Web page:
India has termed the carbon neutral intent announcements by some countries as ‘meaningless.’ This assumes significance in the run-up to the United Nations Climate Change Conference to be held in Glasgow in November.
This was articulated by power and new renewable energy minister Raj Kumar Singh on Thursday at a conference organised by lobby group Confederation of Indian Industry (CII), and comes in the backdrop of announcements of intent of becoming carbon neutral by countries such as China and European Union.
“Our per capita emissions are just about one-third of the global average. And you have countries whose per capita emission is 6-times, 7-times, 9-times the global average. And I don’t see frankly any meaningful step by these countries (towards) reducing their per capita emissions,” Singh said.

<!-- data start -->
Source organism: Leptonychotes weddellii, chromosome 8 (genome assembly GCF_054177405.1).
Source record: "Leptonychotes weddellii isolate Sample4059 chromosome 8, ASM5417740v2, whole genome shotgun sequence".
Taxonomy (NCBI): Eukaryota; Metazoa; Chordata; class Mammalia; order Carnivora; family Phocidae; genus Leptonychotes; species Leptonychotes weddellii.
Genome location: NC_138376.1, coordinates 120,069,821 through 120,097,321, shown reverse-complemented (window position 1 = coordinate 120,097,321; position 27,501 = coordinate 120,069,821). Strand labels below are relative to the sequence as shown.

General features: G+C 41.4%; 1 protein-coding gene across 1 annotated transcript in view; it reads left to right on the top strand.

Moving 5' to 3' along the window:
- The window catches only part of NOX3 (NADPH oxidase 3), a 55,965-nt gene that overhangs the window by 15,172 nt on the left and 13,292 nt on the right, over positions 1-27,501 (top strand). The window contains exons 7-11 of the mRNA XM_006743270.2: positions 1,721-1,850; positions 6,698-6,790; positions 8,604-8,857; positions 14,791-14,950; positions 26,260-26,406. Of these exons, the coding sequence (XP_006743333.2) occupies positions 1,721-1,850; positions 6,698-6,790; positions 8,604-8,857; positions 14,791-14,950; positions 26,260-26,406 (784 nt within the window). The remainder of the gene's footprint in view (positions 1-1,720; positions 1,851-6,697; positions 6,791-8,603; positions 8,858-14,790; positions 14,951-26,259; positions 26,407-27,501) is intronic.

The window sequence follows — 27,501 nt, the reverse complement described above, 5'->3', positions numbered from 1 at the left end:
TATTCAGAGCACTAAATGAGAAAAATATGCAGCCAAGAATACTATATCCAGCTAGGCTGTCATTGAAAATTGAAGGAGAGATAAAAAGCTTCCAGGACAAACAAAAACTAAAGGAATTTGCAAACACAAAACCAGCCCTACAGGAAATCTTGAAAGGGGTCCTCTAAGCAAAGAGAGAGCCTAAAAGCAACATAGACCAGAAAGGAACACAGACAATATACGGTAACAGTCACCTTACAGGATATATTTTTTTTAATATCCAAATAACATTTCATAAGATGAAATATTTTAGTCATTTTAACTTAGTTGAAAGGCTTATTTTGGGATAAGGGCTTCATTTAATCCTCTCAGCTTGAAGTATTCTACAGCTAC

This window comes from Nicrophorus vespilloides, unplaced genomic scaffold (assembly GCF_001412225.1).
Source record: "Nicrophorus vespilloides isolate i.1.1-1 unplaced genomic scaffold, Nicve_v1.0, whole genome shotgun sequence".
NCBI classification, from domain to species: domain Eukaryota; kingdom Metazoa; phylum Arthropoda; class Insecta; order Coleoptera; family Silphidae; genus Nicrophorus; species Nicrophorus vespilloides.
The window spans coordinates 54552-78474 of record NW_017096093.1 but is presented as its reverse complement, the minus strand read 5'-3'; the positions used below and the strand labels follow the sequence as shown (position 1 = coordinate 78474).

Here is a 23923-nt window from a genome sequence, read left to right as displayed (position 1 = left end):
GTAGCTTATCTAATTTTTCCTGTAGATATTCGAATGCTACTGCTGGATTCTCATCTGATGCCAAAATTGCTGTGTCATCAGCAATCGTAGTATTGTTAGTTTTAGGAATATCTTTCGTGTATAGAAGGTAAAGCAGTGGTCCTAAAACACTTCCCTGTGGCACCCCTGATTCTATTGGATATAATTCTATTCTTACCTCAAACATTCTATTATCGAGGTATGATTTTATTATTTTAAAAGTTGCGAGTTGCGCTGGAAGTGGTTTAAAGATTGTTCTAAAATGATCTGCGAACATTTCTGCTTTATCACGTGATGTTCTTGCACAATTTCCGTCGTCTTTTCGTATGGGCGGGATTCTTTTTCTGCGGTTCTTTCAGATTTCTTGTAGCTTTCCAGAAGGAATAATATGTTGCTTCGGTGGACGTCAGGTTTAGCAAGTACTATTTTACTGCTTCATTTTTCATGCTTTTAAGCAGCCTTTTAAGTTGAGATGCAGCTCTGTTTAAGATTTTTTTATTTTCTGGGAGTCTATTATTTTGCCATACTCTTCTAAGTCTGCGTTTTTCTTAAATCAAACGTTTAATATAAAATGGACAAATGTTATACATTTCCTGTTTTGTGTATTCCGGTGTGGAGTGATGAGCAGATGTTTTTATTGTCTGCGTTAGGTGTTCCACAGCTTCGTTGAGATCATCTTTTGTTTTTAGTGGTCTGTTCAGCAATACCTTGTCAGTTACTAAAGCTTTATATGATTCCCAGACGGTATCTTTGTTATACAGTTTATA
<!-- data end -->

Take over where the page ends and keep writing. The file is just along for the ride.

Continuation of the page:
India on its part is working on a raft of measures including clean electricity, ethanol blending with fossil fuels, green mobility, battery storage and green hydrogen to help reduce pollution and facilitate commitments made at COP-21, the UN Climate Change Conference held in France in 2015.
“We hear talks about or pledges about becoming carbon neutral by 2050, but that is meaningless. It is meaningless. I may sound blunt and harsh but actually its I meaningless and I will tell you why? You see, the developed world has already occupied about 67% to 75% of carbon space,” Singh added.